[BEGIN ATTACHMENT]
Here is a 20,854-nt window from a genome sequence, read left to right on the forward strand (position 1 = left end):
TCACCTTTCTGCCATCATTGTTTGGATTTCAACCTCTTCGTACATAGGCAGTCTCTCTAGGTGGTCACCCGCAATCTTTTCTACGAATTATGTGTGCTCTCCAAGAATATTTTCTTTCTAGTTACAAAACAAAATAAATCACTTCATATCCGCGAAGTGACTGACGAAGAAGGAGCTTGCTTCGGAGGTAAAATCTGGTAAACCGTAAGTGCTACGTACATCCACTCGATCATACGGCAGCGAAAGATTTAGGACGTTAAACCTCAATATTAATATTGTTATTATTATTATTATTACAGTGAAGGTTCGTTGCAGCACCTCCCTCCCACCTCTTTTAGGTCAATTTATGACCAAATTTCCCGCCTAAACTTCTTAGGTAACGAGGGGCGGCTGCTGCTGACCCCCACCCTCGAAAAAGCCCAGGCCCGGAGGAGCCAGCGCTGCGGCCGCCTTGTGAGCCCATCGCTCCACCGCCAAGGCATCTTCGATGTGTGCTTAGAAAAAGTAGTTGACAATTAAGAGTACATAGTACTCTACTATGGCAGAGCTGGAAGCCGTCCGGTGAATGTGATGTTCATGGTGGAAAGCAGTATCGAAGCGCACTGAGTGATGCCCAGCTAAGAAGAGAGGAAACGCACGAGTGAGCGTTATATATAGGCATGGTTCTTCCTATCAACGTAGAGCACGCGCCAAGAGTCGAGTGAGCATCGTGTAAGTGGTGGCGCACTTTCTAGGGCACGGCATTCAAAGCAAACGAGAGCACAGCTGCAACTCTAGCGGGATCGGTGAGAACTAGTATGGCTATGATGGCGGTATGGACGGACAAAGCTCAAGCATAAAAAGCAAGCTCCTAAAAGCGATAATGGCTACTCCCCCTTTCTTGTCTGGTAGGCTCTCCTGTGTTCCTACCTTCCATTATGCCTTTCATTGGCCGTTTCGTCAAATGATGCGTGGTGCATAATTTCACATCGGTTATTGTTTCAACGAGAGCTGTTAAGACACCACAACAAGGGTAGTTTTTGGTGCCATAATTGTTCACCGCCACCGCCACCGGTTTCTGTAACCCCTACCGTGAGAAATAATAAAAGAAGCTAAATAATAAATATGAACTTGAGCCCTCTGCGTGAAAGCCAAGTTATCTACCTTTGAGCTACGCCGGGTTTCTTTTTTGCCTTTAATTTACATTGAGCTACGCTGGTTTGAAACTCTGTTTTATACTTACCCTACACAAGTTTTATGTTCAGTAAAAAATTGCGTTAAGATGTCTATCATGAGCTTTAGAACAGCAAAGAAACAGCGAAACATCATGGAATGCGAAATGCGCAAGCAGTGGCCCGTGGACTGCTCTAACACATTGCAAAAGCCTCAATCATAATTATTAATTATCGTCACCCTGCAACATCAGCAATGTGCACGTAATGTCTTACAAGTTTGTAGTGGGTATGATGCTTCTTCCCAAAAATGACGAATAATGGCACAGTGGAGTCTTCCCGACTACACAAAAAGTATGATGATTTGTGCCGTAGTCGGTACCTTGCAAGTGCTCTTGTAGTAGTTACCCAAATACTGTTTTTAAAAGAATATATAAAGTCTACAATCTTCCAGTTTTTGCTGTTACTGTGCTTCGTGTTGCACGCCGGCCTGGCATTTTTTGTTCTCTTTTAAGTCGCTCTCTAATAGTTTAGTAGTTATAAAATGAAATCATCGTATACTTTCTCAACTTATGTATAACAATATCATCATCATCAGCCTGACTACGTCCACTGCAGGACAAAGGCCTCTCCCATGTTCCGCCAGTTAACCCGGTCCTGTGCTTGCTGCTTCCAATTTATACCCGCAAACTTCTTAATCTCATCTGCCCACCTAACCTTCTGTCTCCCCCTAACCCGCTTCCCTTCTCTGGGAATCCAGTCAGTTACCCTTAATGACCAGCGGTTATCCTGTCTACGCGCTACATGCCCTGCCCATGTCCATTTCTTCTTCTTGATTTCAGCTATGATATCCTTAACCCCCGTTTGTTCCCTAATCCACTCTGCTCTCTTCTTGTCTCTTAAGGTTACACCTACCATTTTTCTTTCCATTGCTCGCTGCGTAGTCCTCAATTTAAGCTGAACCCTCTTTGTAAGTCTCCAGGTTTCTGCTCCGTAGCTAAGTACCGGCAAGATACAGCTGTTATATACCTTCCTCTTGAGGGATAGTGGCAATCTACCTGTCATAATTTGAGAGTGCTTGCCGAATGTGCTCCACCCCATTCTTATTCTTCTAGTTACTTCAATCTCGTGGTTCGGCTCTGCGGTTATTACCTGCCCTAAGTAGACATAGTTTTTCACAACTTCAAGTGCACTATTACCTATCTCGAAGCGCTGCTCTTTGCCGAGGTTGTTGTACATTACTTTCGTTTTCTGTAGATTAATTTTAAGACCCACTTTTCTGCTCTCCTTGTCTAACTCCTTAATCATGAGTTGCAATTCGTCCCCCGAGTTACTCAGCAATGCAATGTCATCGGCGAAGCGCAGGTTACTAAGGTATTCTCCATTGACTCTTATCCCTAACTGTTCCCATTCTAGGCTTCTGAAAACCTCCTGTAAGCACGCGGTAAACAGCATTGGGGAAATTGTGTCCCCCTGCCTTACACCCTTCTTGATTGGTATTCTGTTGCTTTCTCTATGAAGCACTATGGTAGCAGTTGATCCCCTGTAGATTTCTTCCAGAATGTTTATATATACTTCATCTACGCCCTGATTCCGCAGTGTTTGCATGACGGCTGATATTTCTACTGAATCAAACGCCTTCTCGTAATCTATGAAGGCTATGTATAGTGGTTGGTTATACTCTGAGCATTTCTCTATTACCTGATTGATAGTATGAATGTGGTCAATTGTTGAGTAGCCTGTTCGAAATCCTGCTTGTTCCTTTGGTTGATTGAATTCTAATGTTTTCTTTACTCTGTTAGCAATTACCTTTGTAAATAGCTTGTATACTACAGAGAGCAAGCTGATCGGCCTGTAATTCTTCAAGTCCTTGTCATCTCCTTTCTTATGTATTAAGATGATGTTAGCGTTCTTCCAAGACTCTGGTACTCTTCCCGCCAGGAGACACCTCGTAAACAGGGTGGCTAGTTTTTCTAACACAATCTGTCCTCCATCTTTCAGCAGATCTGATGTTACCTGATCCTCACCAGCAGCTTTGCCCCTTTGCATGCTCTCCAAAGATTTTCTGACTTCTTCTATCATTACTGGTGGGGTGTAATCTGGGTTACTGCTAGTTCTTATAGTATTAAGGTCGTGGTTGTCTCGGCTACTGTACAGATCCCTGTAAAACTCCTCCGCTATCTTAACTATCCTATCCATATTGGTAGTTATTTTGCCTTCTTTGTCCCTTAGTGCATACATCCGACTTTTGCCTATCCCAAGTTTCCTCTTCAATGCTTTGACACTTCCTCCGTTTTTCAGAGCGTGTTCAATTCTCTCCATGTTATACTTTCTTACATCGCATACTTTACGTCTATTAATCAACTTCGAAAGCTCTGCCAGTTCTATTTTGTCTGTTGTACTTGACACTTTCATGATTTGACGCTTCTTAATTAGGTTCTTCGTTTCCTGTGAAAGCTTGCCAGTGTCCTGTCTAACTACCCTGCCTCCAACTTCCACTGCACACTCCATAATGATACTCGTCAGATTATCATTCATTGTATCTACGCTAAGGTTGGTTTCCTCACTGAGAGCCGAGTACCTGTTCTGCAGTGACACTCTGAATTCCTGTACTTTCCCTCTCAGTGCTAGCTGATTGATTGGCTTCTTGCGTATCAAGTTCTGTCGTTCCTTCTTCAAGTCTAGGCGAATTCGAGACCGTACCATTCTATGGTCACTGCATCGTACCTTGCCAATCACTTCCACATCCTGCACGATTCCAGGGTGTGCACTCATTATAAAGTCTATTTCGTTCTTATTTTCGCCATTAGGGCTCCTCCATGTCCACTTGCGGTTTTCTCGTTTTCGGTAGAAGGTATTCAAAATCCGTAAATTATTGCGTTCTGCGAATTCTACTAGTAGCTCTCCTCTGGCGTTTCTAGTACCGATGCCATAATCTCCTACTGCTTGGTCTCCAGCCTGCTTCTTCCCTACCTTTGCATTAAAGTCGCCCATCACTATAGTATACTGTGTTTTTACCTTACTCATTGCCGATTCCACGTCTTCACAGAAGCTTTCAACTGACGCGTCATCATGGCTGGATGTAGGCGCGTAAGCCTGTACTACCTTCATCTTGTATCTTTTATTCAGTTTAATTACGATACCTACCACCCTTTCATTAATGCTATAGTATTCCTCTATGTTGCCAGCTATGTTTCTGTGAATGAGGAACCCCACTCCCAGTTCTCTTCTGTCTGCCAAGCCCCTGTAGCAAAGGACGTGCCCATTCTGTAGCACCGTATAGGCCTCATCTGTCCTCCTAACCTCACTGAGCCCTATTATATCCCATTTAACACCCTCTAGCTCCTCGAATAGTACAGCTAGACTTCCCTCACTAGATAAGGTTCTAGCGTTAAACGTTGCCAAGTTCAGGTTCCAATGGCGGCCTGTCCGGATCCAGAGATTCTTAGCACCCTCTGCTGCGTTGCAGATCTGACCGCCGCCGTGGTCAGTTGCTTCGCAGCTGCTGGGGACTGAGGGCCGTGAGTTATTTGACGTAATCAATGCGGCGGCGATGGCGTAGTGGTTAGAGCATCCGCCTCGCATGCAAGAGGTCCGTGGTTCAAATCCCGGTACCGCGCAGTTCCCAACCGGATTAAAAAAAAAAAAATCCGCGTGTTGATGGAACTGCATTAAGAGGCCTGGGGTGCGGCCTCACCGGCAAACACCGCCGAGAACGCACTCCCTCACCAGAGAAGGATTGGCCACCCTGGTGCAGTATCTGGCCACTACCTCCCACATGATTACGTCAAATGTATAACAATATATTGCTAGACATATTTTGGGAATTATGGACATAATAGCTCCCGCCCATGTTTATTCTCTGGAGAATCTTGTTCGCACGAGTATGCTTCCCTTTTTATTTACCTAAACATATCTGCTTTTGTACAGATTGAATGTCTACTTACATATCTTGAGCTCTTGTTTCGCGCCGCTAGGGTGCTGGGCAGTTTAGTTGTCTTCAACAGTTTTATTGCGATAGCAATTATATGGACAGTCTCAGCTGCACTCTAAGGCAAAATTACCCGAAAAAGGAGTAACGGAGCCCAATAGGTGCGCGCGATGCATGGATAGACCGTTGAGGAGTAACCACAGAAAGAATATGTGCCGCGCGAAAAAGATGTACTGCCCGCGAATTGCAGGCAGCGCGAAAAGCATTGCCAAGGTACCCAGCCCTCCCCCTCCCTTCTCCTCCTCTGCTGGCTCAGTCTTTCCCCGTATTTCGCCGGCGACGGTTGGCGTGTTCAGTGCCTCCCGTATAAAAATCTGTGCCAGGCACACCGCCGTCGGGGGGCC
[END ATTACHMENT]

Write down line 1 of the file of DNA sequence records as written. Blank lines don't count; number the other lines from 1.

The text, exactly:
Here is a 20,854-nt window from a genome sequence, read left to right on the forward strand (position 1 = left end):